Welcome to All in the Detail… I am so glad you are here!
I have to admit I am a Coffee Drinker. Some people drink tea and some, well, some don’t need any kind of liquid energy to get them going in the morning. Now, the odd thing is - I can stop and start my ‘Morning Addiction to Coffee’ very easily. When I am in my ‘Yes, I drink coffee’ period, I need my coffee before anyone
can should speak to me in the morning. But, if
I choose to give up this morning ritual, I can easily stop Cold Turkey. I guess
I don’t have an addictive personality. I do, however, have an allergic reaction to coffee
– when I drink it, it creates very dark circles under my eyes (arghhhh). But
once I quit, my circles disappear in just a few days, weird huh?
And it seems that I am not alone in ‘I’m a Coffee Drinker’ world. In 2013, about 83 percent of American adults drank coffee, the world's biggest consumer of the beverage, this up from 78 percent the previous year, according to the National Coffee Association's 2013 online survey. That's an average of three cups a day per person, or 587 million cups.
So with all this coffee consumption (millions of cups?), I figured it may be nice to share a few wonderful ways to utilize all those used coffee grounds after we enjoy our morning (or afternoon or evening) coffee.
Coffee grounds contain calcium, potassium, nitrogen, and phosphorus, all of which are highly beneficial to plant growth. Aware of these qualities, experienced gardeners have long known that one of the best uses for coffee grounds is adding it as a fertilizer near acid-loving varieties like azaleas and rosebushes.
Some uses for coffee grounds may seem odd, but believe it or not this trick really works: Yes, coffee grounds can effectively conceal a scratch in dark wood furniture. With a cotton swab, rub the grounds into the scratch (or scratches), let them sit for 5 or 10 minutes, then clean them off with a dry cloth.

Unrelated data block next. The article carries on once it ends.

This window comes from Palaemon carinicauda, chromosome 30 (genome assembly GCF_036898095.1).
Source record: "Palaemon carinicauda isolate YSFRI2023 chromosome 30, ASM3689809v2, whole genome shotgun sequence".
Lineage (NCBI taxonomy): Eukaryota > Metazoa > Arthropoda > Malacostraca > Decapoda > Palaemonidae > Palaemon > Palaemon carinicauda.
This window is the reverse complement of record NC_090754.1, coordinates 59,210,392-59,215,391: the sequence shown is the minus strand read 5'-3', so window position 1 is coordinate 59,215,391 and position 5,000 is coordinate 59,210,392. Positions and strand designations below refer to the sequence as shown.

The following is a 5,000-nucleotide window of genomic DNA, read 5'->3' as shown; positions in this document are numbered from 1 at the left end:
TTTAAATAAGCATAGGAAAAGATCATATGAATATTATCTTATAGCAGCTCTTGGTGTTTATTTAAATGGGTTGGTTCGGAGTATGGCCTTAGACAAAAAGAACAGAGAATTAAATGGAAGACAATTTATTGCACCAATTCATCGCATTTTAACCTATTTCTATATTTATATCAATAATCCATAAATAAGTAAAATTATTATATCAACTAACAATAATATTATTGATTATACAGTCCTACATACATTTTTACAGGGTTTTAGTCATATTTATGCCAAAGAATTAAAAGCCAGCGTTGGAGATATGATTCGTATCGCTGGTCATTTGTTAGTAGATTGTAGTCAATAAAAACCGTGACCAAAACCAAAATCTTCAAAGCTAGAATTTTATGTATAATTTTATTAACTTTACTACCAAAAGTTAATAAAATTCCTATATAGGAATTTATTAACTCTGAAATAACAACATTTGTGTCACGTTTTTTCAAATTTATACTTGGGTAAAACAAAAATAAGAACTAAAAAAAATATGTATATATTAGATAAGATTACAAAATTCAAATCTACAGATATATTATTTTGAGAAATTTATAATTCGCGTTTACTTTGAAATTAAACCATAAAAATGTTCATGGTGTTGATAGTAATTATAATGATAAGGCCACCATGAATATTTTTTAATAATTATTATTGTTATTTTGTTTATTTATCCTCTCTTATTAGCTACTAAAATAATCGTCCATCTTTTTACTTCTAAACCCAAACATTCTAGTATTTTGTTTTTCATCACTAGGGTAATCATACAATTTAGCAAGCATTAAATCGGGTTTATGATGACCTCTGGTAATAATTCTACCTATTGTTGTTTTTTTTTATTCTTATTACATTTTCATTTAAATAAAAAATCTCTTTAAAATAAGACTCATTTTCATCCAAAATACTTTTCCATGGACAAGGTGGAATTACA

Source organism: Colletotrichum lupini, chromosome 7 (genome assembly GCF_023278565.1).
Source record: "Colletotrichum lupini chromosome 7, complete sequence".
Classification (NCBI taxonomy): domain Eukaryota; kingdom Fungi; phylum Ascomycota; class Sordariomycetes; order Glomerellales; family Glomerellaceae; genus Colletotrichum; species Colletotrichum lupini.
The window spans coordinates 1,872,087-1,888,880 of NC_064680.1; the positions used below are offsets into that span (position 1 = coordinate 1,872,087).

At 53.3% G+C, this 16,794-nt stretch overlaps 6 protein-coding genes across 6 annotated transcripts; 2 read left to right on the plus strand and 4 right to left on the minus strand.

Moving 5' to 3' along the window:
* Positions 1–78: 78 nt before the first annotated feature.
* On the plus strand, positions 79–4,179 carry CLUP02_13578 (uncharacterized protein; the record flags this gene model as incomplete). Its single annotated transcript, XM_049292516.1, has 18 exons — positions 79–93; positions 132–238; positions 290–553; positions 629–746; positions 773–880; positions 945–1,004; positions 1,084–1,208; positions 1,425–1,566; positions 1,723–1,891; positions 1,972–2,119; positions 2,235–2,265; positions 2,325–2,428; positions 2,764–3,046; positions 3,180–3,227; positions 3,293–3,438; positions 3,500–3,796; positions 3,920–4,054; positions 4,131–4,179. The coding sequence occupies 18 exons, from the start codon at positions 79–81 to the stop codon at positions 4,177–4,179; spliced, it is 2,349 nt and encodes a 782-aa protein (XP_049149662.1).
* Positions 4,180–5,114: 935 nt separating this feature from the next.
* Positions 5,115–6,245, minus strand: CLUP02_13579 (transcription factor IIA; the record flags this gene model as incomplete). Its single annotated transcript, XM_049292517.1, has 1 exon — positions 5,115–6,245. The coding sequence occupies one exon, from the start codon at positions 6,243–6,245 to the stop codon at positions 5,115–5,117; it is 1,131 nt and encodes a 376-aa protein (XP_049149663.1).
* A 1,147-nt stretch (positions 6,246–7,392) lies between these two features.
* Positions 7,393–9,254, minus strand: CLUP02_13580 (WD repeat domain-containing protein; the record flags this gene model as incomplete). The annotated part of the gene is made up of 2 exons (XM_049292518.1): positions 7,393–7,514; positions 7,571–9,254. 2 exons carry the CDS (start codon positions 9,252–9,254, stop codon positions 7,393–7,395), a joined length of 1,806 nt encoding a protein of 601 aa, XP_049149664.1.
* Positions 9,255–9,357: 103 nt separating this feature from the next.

You learn something new every day: Snails hate caffeine. In fact, if the dosage is a high enough, caffeine can be lethal to gastropods. So, if snails have been sabotaging your flower beds and vegetable patches, try sprinkling coffee grounds at the base of affected plants. Many people say that tea leaves work, too. (But I’m not a tea drinker, so who knows?)
Is your refrigerator or freezer getting a little funky? Let a bowl of coffee grounds sit for several hours or overnight. The granules not only absorb foul odors, but also impart their own refreshing scent. If you love the effects of coffee but not its smell, try mixing in a few drops of vanilla or cinnamon extract.
Coffee grounds make an excellent addition to the backyard compost heap, because they contain nitrogen, which compost can’t do without. Also, coffee grounds attract the earthworms that further aid decomposition. Just remember to balance the nitrogenous grounds with carbon-rich materials such as leaves.
Now this should make us all feel a little better about consuming that delicious, dark, rich magical elixir that has a multitude of purposes. (Can you tell that I am in my ‘Yes, I drink coffee’ period?)